I think the basic idea here was to have players map out their entire pathway and draw in every blue line ahead of time, before sending their smiling berry on his way to see if the setup works or needs some tweaking: sort of like The Incredible Machine. However, I realized very early on that most levels will require you to draw in the different platforms and barriers in real time as your berry makes his way along to the basket, improvising and erasing previous lines as you go along. It certainly puts a frantic and welcomed spin on the basic gameplay as your berry is constantly in motion, and quick-thinking and experimentation are the keys to coming home with bushel full of berries at the end of the day. Unfortunately, that’s also not to say that the system doesn’t come without its flaws.
The big problem with this is the erase function, which proves to be extremely cumbersome for such a key mechanic to successfully completing most levels. You can only erase lines that you’ve drawn one at a time, and in the reverse order of which you originally drew them. Adding further complications, the erase button is located far and away from the action at the top of the screen, and the input is especially finicky at times: often needing numerous presses to erase a single line, which by the time you finally get it to work, your berry will have long since fallen off the screen, forcing you to restart the level.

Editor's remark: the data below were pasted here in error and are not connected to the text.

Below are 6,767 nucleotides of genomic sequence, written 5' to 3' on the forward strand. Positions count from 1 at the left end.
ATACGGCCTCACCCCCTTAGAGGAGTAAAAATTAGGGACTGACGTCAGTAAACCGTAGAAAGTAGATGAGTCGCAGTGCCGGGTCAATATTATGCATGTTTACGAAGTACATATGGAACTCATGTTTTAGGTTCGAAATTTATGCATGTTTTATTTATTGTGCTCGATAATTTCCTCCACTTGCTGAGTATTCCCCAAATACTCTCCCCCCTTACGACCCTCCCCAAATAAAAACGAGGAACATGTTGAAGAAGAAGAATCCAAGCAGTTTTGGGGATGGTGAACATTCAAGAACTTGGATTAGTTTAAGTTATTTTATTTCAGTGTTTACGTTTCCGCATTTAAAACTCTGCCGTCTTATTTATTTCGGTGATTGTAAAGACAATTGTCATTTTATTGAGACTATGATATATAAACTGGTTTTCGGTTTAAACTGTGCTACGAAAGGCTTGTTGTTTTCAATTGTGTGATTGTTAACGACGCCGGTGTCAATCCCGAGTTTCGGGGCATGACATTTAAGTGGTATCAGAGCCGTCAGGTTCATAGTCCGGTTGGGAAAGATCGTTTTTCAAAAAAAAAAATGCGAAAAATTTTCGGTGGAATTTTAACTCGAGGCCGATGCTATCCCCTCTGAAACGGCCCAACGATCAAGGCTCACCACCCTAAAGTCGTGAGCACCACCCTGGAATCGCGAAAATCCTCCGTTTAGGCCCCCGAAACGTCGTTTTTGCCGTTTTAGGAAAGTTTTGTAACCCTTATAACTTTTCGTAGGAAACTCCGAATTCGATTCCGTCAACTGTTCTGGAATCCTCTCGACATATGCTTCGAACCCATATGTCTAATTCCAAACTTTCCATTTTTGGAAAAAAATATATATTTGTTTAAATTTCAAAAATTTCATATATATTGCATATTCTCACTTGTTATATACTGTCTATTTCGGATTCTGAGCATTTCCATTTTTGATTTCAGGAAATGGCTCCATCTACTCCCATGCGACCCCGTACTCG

But I think the bigger issue here is that Catch the Berry suffers from an all-around lack of identity, and is never quite sure what kind of a physics-puzzle game it really wants to be. The basic gameplay seems to be constantly changing, rather than building upon itself with added layers, and it never exactly cements itself in the player’s brain. For instance, in some levels I actually forgot about drawing my own lines into the game space because I hadn’t used them for a few levels; while one later level in particular depleted my draw meter from the onset, and made me rely entirely on tilting my device left and right to move the berry: a feature I had completely forgotten that you could even perform in the game.
So in the end, Catch the Berry shows a lot of great potential in the way it takes some of the biggest tropes in mobile puzzle gaming today and forces you to use them in a much different context. With a beautiful cartoony presentation, and a huge amount of variety in both the puzzle designs and the gameplay mechanics that get introduced the further you progress in the game, Catch the Berry ends up losing its footing a couple times along the way. But in the moments when the game finds itself completely on point, this one can be even sweeter than the biggest red berry at the top of the tallest tree.
- Tons of variety in the puzzle designs and gameplay mechanics. A nice amount of levels and a healthy balance of challenge. Fun, cutesy visuals and character designs.
- Tries to do too much at once and loses its identity in certain places. Erase button can be extremely finicky and poorly placed. Short and forgettable story.